That would be Doug Mahugh, a Microsoft technical evangelist who was straightforward about why and how he recruited a blogger to correct a Wikipedia entry about the Open XML technology he works with in Redmond.
I wish I’d read Doug’s blog postings before I ranted about Microsoft flubbing this one.
A wire story on Microsoft’s Wiki flub is one of the most-read items at our Web site today. I wish it included Mahugh’s perspective, which is really the story of how this all came about.
Doug tried to set the record straight on Slashdot, and even posted the original e-mail he sent to Rick Jelliffe, asking for his help fixing the entry:
The premise of this thread is a lie. Nobody ever contacted Rick and asked him to “make edits and corrections favorable to” Microsoft. Also, nobody from Microsoft PR contacted him. I am the person who contacted Rick, and I am a technical evangelist specializing in the Open XML file formats. And here is what I asked Rick to do:
“Wikipedia has an entry on Open XML that has a lot of slanted language, and we’d like for them to make it more objective but we feel that it would be best if a non-Microsoft person were the source of any corrections … Would you have any interest or availability to do some of this kind of work? Your reputation as a leading voice in the XML community would carry a lot of credibility, so your name came up in a discussion of the Wikipedia situation today.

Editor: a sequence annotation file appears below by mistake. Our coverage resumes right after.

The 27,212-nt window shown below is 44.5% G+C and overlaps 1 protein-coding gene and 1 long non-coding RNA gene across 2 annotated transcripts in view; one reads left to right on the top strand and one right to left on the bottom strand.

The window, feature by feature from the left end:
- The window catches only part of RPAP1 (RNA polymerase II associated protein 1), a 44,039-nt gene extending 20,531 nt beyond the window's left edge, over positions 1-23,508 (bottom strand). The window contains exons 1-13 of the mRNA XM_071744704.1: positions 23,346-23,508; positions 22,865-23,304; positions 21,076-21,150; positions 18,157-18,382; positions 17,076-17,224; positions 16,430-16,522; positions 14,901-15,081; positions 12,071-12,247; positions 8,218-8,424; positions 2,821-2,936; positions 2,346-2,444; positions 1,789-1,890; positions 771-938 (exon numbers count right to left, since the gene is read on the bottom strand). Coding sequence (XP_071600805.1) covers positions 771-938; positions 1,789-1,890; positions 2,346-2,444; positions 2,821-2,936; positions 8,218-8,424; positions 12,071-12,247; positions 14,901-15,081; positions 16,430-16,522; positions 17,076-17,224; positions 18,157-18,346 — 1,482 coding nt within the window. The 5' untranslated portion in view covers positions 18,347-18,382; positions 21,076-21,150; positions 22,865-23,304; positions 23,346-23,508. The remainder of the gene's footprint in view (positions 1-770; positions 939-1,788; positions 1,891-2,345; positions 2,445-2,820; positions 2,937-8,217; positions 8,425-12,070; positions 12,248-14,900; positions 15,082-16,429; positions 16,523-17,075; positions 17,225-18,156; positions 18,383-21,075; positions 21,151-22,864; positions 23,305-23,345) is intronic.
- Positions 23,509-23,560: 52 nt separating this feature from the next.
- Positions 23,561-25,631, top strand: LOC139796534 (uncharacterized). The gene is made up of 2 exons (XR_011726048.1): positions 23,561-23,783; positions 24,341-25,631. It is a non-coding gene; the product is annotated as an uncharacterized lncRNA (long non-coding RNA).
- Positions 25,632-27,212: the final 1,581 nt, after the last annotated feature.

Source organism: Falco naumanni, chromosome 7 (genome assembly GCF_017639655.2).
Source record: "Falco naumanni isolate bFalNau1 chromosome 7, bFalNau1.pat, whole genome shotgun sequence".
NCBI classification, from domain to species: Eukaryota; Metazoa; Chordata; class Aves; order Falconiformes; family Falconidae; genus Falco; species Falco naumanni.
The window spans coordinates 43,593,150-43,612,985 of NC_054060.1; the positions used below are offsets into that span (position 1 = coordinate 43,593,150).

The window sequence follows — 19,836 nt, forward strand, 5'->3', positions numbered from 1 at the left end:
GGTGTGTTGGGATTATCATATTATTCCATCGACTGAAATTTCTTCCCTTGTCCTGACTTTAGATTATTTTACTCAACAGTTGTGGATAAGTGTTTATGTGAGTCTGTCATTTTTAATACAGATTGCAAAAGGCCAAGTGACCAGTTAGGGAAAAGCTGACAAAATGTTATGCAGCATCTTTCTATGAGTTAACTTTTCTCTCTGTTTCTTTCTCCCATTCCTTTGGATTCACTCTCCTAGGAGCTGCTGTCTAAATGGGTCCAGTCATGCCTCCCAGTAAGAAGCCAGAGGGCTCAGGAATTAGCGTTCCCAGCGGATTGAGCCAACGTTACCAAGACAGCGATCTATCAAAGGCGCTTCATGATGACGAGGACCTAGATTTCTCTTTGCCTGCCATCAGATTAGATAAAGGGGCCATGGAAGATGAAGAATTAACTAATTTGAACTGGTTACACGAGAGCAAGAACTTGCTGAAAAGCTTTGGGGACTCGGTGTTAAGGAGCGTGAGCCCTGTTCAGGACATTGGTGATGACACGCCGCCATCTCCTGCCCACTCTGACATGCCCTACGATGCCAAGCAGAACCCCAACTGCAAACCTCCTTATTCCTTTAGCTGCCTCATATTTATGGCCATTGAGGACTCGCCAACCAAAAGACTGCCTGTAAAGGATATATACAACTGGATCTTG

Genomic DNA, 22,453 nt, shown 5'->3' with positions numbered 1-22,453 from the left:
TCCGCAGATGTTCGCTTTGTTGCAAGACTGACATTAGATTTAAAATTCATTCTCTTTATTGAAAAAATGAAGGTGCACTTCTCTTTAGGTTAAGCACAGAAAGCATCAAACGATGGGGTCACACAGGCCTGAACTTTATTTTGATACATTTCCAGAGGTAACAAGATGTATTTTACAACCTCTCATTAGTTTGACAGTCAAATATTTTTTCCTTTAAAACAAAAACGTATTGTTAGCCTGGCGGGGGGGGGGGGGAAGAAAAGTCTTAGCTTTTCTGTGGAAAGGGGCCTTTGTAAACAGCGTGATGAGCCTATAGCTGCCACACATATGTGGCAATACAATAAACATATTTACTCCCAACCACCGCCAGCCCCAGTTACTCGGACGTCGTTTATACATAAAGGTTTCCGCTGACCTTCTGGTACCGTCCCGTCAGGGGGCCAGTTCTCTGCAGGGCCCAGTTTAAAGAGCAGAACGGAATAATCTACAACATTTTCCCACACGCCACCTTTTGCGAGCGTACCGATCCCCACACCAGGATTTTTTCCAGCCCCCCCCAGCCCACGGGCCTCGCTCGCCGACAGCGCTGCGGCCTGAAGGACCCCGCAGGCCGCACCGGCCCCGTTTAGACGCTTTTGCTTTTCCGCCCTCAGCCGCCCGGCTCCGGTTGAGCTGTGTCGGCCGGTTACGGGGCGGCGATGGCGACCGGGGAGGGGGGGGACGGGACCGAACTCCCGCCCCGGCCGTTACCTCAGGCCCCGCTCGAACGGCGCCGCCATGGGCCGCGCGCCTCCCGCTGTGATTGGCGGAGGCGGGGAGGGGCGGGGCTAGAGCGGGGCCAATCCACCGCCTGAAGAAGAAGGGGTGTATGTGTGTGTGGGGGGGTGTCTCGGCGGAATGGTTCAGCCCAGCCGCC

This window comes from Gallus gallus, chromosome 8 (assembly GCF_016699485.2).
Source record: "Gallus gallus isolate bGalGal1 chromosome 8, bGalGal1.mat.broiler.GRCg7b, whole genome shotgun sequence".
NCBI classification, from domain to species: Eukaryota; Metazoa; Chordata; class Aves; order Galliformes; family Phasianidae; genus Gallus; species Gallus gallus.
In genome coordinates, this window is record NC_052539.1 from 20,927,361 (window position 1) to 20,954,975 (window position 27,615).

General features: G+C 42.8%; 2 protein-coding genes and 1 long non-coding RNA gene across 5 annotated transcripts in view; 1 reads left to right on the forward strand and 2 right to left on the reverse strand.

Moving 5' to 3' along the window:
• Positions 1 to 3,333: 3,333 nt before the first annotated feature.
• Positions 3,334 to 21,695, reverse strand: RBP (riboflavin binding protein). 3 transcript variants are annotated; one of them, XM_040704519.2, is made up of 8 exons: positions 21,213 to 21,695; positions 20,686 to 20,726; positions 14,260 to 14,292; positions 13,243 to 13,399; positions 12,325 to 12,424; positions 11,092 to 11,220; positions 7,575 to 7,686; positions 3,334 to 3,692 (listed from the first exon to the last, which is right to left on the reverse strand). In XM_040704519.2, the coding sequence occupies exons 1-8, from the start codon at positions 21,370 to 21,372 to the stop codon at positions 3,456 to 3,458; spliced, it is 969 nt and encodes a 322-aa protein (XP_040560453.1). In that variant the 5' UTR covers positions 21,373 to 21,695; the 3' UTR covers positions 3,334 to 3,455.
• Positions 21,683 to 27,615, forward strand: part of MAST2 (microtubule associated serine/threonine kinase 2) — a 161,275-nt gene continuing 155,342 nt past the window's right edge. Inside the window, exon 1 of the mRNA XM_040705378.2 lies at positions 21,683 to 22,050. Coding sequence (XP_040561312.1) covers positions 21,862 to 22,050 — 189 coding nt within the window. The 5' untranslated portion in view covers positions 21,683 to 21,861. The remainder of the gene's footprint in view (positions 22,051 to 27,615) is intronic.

“Feel free to say anything at all on your blog about the process, about our communication with you on matters related to Open XML, or anything else. We don’t need to ‘approve’ anything you have to say, our goal is simply to get more informed voices into the debate … feel free to state your own opinion.”
I understand and accept that longwinded discussions of lies and their theoretical ramifications is a fascinating hobby for some, but since it’s 100% my own personal actions that you’re talking about, I just want to be very clear: the premise of this thread is a lie. Wikipedia’s definition of “Microsoft (sic) Office Open XML” is not fact-based, and I think it would be a good thing if there were more participation by persons like Rick who are knowledgeable and interested in the actual facts of file formats, and less participation (or at least less influence) by those with specific agendas based on specific corporate interests.
Call Microsoft evil if you must, but in this case it’s Doug Mahugh you’re talking about. PR didn’t know I contacted Rick. Hell, my own manager didn’t know, although it seems likely he knows by now. You’re talking about my actions alone, so I think my opinion is relevant. And in my opinion, the premise of this thread is a lie.
Mahugh’s blog also provided helpful links to Jelliffe’s post that got the story rolling.
Wikipedia godfather Jimmy Wales hasn’t said a peep about the situation on his blog (is he using a different site now?), but he did give nod to Microsoft last April for trying a Wiki-like editing process at Encarta.